next before you put the motor back into its housing go and clean the motor housing and the fan blades, washing up liquid and a pipe brush worked well to clean it all up, once this is all clean and dry check the motor spindle to lateral movement, if there is any play this can be corrected by putting the top of the motor spindle on a hard surface and using a 7mm socket to drive down the bottom bearing retainer clip a little, then apply a good amount of copper grease to the bottom bearing work it into the bearing and insert the motor into its housing, watch you don't twist the wires as it goes back in.

DSC_0123_zps5b8778e3.jpg

 

 

flip the unit back over and apply more copper grease to the top bearing and also work it in, then align the two screw holes within the motor to the motor casing and screw it all up and reinsert the rubber plug, once you have done this get some cardboard to use as packers to ensure the fan blades do not rub on the motor housing and slide the fan blade unit back onto the spindle and push down fully until the cardboard is trapped, don't remove the cardboard yet!

DSC_0126_zps2bb580d7.jpg

 

 

with the cardboard still in place, next slide on and align the tabs of the fan blade unit retainer clip with the holes within the fan unit and drive home the clip securely with a socket into the fan blade unit

DSC_0128_zps1322ba21.jpg

 

 

once this is done turn the fan by hand to remove the cardboard packers and you should be left with a gap like so

DSC_0132_zps4e220085.jpg

 

after this the unit is finished and ready to be re-installed into the car, if you also wish you can swap out the brushes for new ones, but just cleaning and re-greasing all the bearings made a massive difference, so much so the fan output went from 1.13m/second to over twice that at 2.78m/second, needless to say its nice and toasty in the car now and I'd even say it runs quieter!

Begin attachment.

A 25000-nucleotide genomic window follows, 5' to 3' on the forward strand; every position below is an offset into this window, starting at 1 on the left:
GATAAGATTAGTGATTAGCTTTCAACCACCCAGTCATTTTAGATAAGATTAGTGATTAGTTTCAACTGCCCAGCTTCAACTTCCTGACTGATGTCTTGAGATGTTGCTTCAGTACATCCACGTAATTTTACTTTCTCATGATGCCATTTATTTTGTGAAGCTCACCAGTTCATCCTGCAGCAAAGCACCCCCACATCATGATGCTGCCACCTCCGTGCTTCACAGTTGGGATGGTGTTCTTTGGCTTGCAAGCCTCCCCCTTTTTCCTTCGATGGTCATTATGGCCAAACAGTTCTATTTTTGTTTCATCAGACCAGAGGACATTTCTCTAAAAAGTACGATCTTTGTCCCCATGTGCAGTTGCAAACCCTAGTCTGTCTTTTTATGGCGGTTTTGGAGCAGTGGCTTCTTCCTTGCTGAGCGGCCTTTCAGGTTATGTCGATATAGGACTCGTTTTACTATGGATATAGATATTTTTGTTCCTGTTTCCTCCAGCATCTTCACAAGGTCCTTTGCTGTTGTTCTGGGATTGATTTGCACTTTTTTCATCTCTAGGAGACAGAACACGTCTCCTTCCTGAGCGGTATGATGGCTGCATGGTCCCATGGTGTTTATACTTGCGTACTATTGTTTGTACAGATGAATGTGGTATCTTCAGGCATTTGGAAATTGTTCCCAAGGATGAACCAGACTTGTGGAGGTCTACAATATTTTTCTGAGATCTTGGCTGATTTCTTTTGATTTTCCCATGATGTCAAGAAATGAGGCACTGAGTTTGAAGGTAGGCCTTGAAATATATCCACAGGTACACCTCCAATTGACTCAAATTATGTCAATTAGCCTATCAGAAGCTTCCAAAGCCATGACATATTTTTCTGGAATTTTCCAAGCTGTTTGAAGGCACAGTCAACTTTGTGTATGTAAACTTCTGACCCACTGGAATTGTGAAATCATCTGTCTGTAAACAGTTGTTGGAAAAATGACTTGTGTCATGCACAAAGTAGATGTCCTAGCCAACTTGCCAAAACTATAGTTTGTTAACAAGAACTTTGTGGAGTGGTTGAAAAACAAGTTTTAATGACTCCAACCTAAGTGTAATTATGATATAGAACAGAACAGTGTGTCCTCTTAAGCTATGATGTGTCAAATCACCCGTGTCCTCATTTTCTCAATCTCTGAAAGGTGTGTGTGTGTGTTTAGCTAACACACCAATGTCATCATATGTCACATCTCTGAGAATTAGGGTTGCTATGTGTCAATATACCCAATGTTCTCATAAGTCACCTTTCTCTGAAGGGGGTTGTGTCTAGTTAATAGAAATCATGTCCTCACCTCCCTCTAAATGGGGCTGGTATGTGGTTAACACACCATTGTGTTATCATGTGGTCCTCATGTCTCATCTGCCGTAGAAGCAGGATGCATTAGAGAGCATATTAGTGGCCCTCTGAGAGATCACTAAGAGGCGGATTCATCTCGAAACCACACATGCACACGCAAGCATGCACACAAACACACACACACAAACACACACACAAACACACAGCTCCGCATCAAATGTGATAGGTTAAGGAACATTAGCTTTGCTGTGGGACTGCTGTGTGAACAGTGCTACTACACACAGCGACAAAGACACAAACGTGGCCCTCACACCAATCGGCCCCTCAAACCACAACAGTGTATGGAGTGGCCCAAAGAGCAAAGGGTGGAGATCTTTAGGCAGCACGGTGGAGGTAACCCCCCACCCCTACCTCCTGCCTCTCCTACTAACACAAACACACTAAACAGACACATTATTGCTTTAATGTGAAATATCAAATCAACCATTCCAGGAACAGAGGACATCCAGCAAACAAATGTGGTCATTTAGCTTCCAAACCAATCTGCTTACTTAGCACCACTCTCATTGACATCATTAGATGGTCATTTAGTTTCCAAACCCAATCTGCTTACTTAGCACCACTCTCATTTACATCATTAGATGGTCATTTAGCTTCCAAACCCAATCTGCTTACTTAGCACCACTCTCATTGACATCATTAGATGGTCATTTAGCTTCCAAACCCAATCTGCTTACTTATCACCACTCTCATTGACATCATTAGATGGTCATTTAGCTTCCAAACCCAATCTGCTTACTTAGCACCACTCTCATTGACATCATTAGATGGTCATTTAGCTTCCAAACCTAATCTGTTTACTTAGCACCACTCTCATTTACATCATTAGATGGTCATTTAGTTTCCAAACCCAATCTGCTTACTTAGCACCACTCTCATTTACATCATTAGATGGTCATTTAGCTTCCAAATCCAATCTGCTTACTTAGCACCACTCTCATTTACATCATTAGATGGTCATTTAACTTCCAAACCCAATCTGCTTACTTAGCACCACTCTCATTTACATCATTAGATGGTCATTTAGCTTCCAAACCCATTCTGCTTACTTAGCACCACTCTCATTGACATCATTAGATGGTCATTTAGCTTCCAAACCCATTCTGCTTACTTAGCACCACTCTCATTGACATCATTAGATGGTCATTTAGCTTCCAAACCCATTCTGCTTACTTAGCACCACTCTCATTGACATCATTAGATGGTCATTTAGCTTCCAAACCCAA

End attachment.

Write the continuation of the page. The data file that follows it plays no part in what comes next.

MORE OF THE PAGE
DSC_0130_zps1a79b8cd.jpg

 


#2
pug_ham

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Excellent write up Andy, post copied & split into new topic.

 

g



#3
BlueBolt

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Brilliant write up.  I read this in the original post and was waiting for the post of its own.

 

I'll be doing this to a spare unit I have before I put it all in the car!!

 

Thank you!!! :)



#4
scottbarton

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Well done. Will also be doing this to a spare unit also before fitting!



#5
S@m

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Well that's as good as a write up gets - I thought i had stripped mine down but you have done a much better job, looks like i'll have to do mine again before i give up and mod a 206 one!


Edited by Sam306, 02 February 2013 - 10:25 AM.


#6
kyepan

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Excellent, well done

#7
gavbrum

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Excellent well written up guide!  This is now on my to do list.

 

Well done.



#8
sensualt101

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a great job and a reference for anyone brave enough to do their own instead of getting a replacement :)

 

although sooner or latter we wont have a choice



#9
AndyCrom

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Glad you all like it, I just hope its useful to some of you!


#10
TooMany2cvs

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Very interesting, ta.

How big a PITA is it to remove the fan? Ours has an occasional mid-speed loud howl, sounding like a moaning ghost fresh out of Scooby Doo or similar. Whacking it to full speed quietens it down every time. Is that something common? Duff bearing? Plenty of airflow, though.

#11
AndyCrom

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I did the whole thing in under half an hour, the hardest part is removing the fan blades from the motor spindle, once your past that stage its plain sailing

Also the howling may be either worn bearings or play in the motor spindle, if it is play in the spindle then this can be tightened as mentioned in the latter stages of the guide



#12
scottbarton

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Well try as i might, the spare unit i have i just cannot get the fan blades off.....driving me insane! May just resort to taking my installed unit out of the car and overhauling that one instead.